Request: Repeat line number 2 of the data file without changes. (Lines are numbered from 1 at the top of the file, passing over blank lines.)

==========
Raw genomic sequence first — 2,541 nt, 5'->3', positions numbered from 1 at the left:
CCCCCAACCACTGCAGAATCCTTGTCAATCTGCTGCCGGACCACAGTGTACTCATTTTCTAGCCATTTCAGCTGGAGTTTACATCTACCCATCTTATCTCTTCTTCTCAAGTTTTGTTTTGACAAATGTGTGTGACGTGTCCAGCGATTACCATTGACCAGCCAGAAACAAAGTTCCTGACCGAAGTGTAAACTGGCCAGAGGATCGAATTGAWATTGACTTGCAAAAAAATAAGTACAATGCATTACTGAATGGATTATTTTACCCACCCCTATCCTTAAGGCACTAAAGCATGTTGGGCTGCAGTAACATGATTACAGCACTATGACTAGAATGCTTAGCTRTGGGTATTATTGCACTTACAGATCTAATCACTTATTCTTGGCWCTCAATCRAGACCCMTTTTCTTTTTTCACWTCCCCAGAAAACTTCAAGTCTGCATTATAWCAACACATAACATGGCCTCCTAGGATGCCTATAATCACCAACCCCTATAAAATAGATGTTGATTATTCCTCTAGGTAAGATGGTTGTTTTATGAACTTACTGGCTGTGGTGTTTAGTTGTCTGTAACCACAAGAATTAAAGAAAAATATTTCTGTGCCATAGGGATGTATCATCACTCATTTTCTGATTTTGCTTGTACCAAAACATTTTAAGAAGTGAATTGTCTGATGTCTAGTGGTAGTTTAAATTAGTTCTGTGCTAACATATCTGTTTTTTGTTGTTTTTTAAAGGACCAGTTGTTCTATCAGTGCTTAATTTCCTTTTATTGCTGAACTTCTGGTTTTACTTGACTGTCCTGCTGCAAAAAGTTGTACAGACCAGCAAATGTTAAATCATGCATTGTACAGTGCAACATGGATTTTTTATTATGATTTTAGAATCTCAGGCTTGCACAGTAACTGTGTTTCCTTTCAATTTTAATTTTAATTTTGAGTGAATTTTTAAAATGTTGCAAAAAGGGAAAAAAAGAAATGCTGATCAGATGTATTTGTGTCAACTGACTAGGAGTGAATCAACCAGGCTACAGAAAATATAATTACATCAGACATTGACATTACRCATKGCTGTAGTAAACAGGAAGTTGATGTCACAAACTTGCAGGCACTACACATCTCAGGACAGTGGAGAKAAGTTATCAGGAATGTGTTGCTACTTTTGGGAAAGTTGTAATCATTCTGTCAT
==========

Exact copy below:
CCCCCAACCACTGCAGAATCCTTGTCAATCTGCTGCCGGACCACAGTGTACTCATTTTCTAGCCATTTCAGCTGGAGTTTACATCTACCCATCTTATCTCTTCTTCTCAAGTTTTGTTTTGACAAATGTGTGTGACGTGTCCAGCGATTACCATTGACCAGCCAGAAACAAAGTTCCTGACCGAAGTGTAAACTGGCCAGAGGATCGAATTGAWATTGACTTGCAAAAAAATAAGTACAATGCATTACTGAATGGATTATTTTACCCACCCCTATCCTTAAGGCACTAAAGCATGTTGGGCTGCAGTAACATGATTACAGCACTATGACTAGAATGCTTAGCTRTGGGTATTATTGCACTTACAGATCTAATCACTTATTCTTGGCWCTCAATCRAGACCCMTTTTCTTTTTTCACWTCCCCAGAAAACTTCAAGTCTGCATTATAWCAACACATAACATGGCCTCCTAGGATGCCTATAATCACCAACCCCTATAAAATAGATGTTGATTATTCCTCTAGGTAAGATGGTTGTTTTATGAACTTACTGGCTGTGGTGTTTAGTTGTCTGTAACCACAAGAATTAAAGAAAAATATTTCTGTGCCATAGGGATGTATCATCACTCATTTTCTGATTTTGCTTGTACCAAAACATTTTAAGAAGTGAATTGTCTGATGTCTAGTGGTAGTTTAAATTAGTTCTGTGCTAACATATCTGTTTTTTGTTGTTTTTTAAAGGACCAGTTGTTCTATCAGTGCTTAATTTCCTTTTATTGCTGAACTTCTGGTTTTACTTGACTGTCCTGCTGCAAAAAGTTGTACAGACCAGCAAATGTTAAATCATGCATTGTACAGTGCAACATGGATTTTTTATTATGATTTTAGAATCTCAGGCTTGCACAGTAACTGTGTTTCCTTTCAATTTTAATTTTAATTTTGAGTGAATTTTTAAAATGTTGCAAAAAGGGAAAAAAAGAAATGCTGATCAGATGTATTTGTGTCAACTGACTAGGAGTGAATCAACCAGGCTACAGAAAATATAATTACATCAGACATTGACATTACRCATKGCTGTAGTAAACAGGAAGTTGATGTCACAAACTTGCAGGCACTACACATCTCAGGACAGTGGAGAKAAGTTATCAGGAATGTGTTGCTACTTTTGGGAAAGTTGTAATCATTCTGTCAT